Is this about a change of some sort? A sarcastic response to a irritating person or thing? Is to do with a misfortunate or confusing event from the past? Are you writing to your younger self?
- To my most treasured possession
- To the person I never got over
- To the best day of my life
- The letter I wish I had written
- To the best present I ever received
- To my ghosts
- To my turning point
- To the thing I can’t resist
- To the night I’d rather forget
- To the life I could have lived
- To my first pin-up
- To my nemesis
- To the host of that party
- To my first boss
- To the best decision I ever made
- To the song/story I wish I had written
- To the person I misjudged
- To my twelve-year-old self [or pick any age]
- To the moment it all fell apart
- To the photo I wish had never been taken
- To my most treasured possession
- To the one who changed my life
- To a little white lie
Source: Marieke Hardy and Michaela McGuire, 2012. https://www.penguin.com.au/products/9780670076093/women-lettersher adventures in the art of correspondence from Women of Letters. Viking Press (Penguin Grp), Melbourne.
Where I live, up in the mountains, I usually find that when I’m driving along the highway I’ll pass a loooong coal train snaking next to the road. It’s a line of ugliness because each coal hopper is usually tagged by aerosol vandals, creating a monotonous frieze of contorted letters.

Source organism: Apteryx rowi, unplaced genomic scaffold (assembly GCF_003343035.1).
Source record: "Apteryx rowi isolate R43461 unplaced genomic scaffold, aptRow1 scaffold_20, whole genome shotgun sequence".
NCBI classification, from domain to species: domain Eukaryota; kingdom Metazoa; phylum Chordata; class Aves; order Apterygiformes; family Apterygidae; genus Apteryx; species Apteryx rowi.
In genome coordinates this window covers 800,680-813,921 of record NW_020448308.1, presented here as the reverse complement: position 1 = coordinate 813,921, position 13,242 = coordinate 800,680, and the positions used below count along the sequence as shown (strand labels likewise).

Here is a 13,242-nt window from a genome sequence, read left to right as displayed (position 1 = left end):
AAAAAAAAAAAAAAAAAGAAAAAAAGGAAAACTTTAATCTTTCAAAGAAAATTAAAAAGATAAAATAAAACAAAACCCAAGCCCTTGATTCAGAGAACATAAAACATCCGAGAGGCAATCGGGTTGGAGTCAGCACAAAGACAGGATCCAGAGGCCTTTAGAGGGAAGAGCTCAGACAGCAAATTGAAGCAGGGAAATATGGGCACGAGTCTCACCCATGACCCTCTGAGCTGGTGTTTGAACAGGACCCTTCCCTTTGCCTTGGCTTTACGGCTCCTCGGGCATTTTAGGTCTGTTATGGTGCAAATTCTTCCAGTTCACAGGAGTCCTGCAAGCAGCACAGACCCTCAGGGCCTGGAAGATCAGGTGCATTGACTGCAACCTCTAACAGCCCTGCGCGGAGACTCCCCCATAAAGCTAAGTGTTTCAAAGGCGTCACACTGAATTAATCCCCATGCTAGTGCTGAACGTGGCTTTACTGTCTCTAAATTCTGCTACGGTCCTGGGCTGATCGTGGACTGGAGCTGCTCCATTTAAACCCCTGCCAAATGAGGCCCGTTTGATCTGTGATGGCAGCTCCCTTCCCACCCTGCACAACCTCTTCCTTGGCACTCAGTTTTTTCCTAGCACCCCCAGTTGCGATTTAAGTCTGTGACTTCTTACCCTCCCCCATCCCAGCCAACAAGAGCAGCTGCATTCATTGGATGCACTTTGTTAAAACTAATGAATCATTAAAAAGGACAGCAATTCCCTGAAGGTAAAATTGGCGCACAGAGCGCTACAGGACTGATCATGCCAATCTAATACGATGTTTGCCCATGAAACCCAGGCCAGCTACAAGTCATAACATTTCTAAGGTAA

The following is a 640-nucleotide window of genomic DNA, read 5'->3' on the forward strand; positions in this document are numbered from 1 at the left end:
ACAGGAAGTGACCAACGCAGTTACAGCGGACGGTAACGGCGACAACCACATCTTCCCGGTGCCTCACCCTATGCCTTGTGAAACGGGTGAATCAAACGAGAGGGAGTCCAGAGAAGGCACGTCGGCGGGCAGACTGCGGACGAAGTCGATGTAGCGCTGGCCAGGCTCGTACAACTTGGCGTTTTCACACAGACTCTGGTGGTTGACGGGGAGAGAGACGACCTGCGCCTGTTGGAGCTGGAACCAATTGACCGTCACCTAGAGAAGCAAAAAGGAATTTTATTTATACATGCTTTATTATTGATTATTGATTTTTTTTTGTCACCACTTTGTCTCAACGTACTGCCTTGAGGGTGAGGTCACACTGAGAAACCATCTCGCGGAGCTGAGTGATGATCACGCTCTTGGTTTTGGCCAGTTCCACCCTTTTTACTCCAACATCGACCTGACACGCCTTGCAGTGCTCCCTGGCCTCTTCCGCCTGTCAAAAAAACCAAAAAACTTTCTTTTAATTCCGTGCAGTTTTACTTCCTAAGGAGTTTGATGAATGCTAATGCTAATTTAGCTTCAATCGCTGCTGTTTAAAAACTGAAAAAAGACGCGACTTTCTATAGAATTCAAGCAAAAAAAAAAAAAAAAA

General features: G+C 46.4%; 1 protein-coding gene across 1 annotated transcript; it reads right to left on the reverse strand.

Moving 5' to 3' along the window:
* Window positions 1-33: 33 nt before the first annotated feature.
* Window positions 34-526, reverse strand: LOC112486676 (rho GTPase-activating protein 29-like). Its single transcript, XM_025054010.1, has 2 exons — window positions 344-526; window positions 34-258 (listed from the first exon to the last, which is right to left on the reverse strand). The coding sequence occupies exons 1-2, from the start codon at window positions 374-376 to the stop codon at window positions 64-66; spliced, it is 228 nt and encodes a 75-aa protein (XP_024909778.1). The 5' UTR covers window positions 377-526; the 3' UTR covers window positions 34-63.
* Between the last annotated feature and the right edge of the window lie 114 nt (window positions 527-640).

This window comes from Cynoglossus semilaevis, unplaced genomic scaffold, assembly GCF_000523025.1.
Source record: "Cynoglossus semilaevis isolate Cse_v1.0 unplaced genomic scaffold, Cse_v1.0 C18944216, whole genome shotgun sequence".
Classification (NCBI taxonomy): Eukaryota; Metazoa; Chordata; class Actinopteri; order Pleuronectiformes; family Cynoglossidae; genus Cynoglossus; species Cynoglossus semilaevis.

Aerosol mural painters are a huge step up in terms of art and beauty. In the upper mountain town of Katoomba, some of these artists were invited to create murals along an alleyway. Their work turned a forgotten passageway into a colourful art walk. Katoomba also has other large art pieces on the external walls of buildings, bringing colour to its main street.
A friend sent this photo of a street mural in Charlotte, North Carolina.
I’d love to see more public places where visual art is combined with poetry. To have poems infiltrate public spaces—shaking us awake, reminding us that there’s more to life than the humdrum of shopping, picking up library books, looking for a parking space.